On the other side of things, and a rather alarming reflection of the current attitudes towards female friendship, is a film released in 2008, “The House Bunny.” While intended to be a cute movie about growing up and girl power, the movie has but one message: Female friendships are conducted superficially and are based on material changes in one’s life. A far cry from excellent films about female friendship such as “Thelma and Louise,” “The House Bunny” follows the story of Shelley, a former Playboy bunny who becomes house mother to a group of socially awkward, ugly Zetas. While Peter is socially awkward around other men, he is a good-looking, intelligent, and successful real estate agent and talented musician, and doesn’t need to be saved by some champion of popularity. By contrast, the Zetas are all defective in some way, whether it’s with extreme geekiness, personal hygiene, androgynous appearance, or handicap, and it takes flighty and pampered but good-hearted Shelley to increase their confidence and make them “winners.” The movie pretends it’s championing confidence, not makeovers, but the two are equated, and worse, the friendships among the Zetas and Shelley is based upon this. Shelley is their friend because she makes them beautiful and gets them dates. She doesn’t bring out their better selves, she raises their self-esteem by applying to them her own standards of beauty and dating.

In a world of various celebrity “frenemies” and feuds among famous women, and with increasing awareness of female bullying, it is clear that female friendship needs attention. Now I don’t intend to imply that male friendship is doing well while female friendship is suffering. But the prevalence of female, as compared to male, friendship as a topic of movies and TV shows, doesn’t mean that female friendship is healthy, either. “Girlfriends” are consistently portrayed as involving discussion of fashion, boys, and beauty, and friendships between women of different “levels” in these domains are rarely portrayed. We more often see the swan taking the ugly duckling under her wing, than we do two birds of a different feather just enjoying a friendship.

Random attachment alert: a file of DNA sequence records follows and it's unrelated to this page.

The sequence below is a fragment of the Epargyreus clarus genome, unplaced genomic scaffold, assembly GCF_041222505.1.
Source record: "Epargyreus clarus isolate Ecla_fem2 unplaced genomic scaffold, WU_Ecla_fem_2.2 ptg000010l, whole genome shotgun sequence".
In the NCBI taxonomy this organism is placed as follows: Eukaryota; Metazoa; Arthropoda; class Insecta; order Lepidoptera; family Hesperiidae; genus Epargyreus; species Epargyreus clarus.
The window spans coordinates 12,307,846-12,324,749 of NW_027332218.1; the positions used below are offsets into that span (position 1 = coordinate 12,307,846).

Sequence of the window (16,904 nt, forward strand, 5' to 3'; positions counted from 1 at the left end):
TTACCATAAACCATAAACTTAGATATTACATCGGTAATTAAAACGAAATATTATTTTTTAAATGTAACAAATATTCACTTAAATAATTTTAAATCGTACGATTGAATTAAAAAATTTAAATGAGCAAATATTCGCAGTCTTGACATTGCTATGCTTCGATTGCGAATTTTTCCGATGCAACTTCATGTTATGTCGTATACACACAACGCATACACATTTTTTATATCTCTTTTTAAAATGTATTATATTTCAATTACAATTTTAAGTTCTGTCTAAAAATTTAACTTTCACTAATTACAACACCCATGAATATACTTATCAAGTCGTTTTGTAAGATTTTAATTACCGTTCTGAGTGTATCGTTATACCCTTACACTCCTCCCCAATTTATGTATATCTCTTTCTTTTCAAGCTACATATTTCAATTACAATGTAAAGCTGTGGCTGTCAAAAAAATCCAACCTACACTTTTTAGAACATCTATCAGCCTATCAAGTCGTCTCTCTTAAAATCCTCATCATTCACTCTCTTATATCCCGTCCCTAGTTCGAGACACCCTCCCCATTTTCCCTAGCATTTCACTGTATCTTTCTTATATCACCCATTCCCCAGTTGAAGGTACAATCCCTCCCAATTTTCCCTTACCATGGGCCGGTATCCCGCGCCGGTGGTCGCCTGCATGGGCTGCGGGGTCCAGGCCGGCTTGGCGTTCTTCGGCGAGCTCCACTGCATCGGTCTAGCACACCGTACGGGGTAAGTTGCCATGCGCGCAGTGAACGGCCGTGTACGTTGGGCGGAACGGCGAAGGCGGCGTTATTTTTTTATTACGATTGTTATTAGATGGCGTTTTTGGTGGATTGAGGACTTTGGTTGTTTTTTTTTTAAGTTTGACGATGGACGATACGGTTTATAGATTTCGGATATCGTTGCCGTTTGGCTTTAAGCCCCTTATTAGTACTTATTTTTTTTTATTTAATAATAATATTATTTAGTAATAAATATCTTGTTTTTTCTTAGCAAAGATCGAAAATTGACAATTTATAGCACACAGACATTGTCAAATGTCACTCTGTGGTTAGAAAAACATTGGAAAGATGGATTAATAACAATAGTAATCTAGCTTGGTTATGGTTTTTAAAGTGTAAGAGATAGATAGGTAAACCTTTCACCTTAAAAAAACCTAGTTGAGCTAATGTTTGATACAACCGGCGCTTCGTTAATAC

“The House Bunny” demonstrates very clearly the unhealthy notions of self-worth bred by popularity contests in grade school—a process that never really goes away for men or women. I believe this is why friendships are often treated as things to collect and then dispose of; in school, children are ridiculed if they have “only a few friends,” while the “popular” kids are liked by everyone and thus are spoken of as though they are idols. Countless teen movies have expounded upon this idea, and countless movies regularly use the stereotypes and rules of grade school to cast characters and derive plots. It’s nearly impossible to pinpoint Peter as the geeky outsider who doesn’t get along with the “real boys,” or even as the sensitive male of ambiguous sexuality. Peter is a real character, while Emma Stone’s Natalie in “The House Bunny” is a shade, a two-dimensional representation of the geek girl who can’t get guys with her own merit. Shelley may be ignorant of this fact, but the screenwriters certainly were not.